Our standards are exceptionally high in these cases.
We set the bar high for our Fund Analyst Picks, and we insist that they have much more going for them than superior long-term performance prospects. The four main nonperformance factors that we demand are: good stewardship, low expenses, consistent and thoughtful strategies, and experienced and successful management.
Of course, once a fund becomes a Fund Analyst Pick, we keep close tabs on it in order to make sure that it continues to meet our standards. We tend to be somewhat forgiving about a shorter-term slump--which are painful facts of life for all funds and are often driven by a strategy being out of favor--and typically don't react until there's evidence that one of our picks has lost its long-term performance advantage over its category peers.
We're normally not very patient when one of our Fund Analyst Picks worsens significantly on one of the four nonperformance factors, though, because this sort of deterioration calls into question the fundamental attractiveness of a pick and undermines its long-term strength.
However, on three of the four nonperformance factors, it hasn't been very common thus far for our Fund Analyst Picks to go downhill in a meaningful way. Funds and shops that have proved their commitment to good stewardship rarely ease up on their dedication to treating fundholders well. Of course, the universe of superior funds isn't exempt from cost increases, and many funds from across the quality spectrum have seen their expense ratios rise of late because of declines in their asset bases. But our picks tend to be cheap to begin with--and tend to either avoid expense hikes or keep them to a minimum--so we haven't had to drop very many funds from our picks list because of costs increases. And while some topnotch funds do make adjustments to their strategies over time, such funds usually make small and sensible modifications, and they rarely make sizable and counterproductive alterations.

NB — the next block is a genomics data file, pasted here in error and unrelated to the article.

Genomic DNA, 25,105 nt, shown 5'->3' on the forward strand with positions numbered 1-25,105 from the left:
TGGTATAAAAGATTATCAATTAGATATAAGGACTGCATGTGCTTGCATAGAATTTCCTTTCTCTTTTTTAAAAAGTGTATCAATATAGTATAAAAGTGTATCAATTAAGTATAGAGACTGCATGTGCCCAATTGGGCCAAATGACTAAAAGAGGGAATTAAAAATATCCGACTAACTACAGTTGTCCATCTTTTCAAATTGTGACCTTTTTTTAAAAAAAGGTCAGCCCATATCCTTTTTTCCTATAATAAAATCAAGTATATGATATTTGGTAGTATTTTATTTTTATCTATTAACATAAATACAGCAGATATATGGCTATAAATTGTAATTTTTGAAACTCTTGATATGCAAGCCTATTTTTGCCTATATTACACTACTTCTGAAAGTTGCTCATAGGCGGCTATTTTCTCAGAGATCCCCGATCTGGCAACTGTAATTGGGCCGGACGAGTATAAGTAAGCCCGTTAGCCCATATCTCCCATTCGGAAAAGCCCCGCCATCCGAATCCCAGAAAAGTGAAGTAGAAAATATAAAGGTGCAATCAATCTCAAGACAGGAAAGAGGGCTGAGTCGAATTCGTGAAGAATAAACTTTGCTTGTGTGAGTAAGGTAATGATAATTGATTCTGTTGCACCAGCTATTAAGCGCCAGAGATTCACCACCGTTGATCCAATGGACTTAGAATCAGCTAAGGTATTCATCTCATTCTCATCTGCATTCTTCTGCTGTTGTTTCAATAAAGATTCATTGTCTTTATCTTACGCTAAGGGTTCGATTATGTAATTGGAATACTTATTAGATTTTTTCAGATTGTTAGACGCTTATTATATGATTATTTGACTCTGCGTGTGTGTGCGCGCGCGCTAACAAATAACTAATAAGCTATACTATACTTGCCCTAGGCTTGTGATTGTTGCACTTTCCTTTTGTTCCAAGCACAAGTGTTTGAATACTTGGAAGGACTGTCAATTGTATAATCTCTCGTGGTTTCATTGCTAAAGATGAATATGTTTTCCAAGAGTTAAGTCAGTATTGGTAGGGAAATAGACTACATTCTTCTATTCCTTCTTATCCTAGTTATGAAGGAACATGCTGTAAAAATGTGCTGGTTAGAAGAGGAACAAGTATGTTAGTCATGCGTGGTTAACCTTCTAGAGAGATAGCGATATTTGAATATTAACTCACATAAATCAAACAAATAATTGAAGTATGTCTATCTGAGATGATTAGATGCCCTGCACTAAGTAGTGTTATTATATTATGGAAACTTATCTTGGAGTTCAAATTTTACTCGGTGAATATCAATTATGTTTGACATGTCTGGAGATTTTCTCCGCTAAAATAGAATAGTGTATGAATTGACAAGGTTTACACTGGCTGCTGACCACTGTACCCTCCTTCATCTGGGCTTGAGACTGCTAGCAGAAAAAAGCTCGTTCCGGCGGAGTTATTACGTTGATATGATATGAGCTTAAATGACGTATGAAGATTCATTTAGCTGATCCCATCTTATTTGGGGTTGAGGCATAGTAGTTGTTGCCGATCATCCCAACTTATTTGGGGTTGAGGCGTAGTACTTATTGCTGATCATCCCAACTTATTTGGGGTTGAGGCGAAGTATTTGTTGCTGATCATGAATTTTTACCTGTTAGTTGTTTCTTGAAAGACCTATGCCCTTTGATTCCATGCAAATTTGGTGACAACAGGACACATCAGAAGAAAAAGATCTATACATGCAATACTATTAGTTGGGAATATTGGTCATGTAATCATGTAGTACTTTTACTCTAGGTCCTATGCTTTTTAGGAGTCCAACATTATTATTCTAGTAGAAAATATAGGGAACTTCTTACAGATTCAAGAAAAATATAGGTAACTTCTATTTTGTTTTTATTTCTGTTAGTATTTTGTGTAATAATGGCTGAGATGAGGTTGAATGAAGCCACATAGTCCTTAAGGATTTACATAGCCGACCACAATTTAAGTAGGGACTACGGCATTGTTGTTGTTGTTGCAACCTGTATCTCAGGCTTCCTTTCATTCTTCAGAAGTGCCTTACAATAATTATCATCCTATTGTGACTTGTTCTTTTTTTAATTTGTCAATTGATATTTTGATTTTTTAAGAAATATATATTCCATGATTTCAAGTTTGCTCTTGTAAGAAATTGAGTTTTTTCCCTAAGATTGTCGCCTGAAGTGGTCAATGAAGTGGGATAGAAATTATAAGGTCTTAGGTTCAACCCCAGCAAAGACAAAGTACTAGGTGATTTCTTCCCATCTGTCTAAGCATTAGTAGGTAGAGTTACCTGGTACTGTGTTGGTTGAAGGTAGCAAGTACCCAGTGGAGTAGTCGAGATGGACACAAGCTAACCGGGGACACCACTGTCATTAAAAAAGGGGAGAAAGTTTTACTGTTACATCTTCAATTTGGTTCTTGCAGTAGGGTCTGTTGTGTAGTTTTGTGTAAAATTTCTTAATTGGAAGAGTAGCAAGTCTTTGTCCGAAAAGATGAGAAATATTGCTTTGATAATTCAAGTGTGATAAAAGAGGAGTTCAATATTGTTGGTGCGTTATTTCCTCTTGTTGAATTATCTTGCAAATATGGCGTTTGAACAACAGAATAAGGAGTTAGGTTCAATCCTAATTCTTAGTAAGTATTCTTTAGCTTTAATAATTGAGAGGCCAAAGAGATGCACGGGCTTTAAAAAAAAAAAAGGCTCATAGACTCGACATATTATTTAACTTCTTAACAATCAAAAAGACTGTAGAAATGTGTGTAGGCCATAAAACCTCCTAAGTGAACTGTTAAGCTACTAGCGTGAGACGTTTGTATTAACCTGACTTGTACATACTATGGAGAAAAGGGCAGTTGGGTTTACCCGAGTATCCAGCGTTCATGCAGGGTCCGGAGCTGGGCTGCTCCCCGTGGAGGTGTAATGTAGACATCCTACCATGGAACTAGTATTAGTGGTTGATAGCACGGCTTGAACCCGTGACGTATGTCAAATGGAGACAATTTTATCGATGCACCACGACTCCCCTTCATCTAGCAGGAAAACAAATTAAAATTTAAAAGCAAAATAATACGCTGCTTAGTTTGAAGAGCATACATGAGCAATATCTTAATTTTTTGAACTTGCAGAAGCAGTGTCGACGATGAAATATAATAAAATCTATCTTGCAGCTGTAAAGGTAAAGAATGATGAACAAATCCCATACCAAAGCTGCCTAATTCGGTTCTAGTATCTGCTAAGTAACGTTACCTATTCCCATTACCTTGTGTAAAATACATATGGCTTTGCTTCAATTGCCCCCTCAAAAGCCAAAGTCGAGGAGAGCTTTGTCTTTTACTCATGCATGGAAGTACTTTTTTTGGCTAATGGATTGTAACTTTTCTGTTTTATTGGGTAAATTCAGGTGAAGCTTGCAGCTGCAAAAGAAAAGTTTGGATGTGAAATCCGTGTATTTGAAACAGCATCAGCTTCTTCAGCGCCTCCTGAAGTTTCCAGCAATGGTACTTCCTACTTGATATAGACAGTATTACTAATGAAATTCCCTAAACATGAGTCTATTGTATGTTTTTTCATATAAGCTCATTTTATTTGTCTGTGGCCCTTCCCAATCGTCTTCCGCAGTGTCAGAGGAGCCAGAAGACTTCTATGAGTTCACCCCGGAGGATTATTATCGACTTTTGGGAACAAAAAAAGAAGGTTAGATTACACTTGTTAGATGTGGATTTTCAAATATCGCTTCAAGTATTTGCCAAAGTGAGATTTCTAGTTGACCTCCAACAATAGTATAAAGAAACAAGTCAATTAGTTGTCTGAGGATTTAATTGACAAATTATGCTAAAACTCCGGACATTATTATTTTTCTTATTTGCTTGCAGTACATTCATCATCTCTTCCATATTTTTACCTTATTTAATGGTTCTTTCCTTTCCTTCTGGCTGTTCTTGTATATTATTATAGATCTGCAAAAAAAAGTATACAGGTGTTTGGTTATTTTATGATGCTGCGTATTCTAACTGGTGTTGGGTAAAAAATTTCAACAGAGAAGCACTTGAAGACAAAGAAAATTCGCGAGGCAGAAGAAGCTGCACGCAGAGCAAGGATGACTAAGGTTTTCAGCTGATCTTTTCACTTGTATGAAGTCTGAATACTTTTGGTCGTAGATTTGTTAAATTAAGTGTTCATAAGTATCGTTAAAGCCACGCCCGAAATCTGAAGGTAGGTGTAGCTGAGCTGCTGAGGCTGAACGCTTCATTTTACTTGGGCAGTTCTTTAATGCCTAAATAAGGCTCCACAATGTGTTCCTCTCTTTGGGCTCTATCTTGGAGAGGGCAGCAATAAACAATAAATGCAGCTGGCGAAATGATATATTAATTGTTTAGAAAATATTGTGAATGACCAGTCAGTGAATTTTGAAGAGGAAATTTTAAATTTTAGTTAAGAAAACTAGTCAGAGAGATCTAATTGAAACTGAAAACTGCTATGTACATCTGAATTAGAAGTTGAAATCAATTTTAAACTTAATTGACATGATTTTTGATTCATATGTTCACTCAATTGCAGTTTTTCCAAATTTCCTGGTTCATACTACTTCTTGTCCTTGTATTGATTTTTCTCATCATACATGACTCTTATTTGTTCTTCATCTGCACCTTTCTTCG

It's another story with respect to the fourth nonperformance factor: experienced and successful management. This is essential for funds to be topnotch long-term offerings; there is a wide variety of market conditions that their skippers will face over time and a complex set of skills needed to do the job well. Manager changes occur with some frequency even among high-quality funds from first-rate shops, be they due to individuals moving on to other positions within or outside the firm, skippers retiring, or other developments.
Therefore, we've had to reevaluate a number of Fund Analysts Picks over the years on account of manager changes. In some cases we've determined that the new manager has what it takes to be in charge of a pick, and we've kept the fund on our picks list. But in other instances we've decided that the new skipper isn't up to snuff--even though he or she may have a pretty good resume--and we've removed the fund from our picks list. And to give you a better sense of what distinguishes the first type of case from the second, we thought that it would be worthwhile to review a handful of manager changes that have occurred at funds that were picks at the time of the switch.
Oppenheimer Developing Markets
But we dropped this fund from our pick list after Madden departed in the spring of 2007 to take a position outside of Oppenheimer. His replacement, Justin Leverenz, did bring some good credentials to the job. Leverenz had extensive emerging-Asia and tech-investment experience before he joined Oppenheimer, and he expanded his geographic and sector knowledge while spending a few years as a senior analyst on Oppenheimer Global. However, the only portfolio-management experience he had before taking over this fund was running offshore Taiwan and China offerings for a couple of years in the mid-1990s.
Matthews Pacific Tiger
T. Rowe Price Latin America
T. Rowe Price Emerging Markets Stock
T. Rowe Price New Asia
Lu, who was just named a comanager on this fund, does have a good resume. She spent a few years as an analyst covering Thailand, the Philippines, and Indonesia, had short stints running a Thai portfolio and the southeast Asia portion of an Asia ex-Japan portfolio, and worked as an investment banker in the region before she joined T. Rowe Price in 2001. And during her tenure at T. Rowe Price, she has worked as the firm's Asia technology analyst, picked emerging-Asia small-cap stocks as a comanager on T. Rowe Price International Discovery
As these cases make clear, we tend to remove funds from our picks list when they change managers unless the new skipper has a relevant, extensive, and proven record of success running money and we have a lot of confidence in him or her. That said, it's important to remember that the management and other standards for our Fund Analyst Picks are very high and that the funds we remove from the list may well still be solid or even good offerings. Indeed, we were cautiously optimistic about Oppenheimer Developing Markets when Leverenz took over (and he has produced strong relative results over his first two years). And we think that T. Rowe Price Latin America remains one of the better choices in its category now that it's run by Buck, and we believe that T. Rowe Price New Asia will still be one of the better options in its group after Lu takes over.
William Samuel Rocco is a fund analyst with Morningstar.
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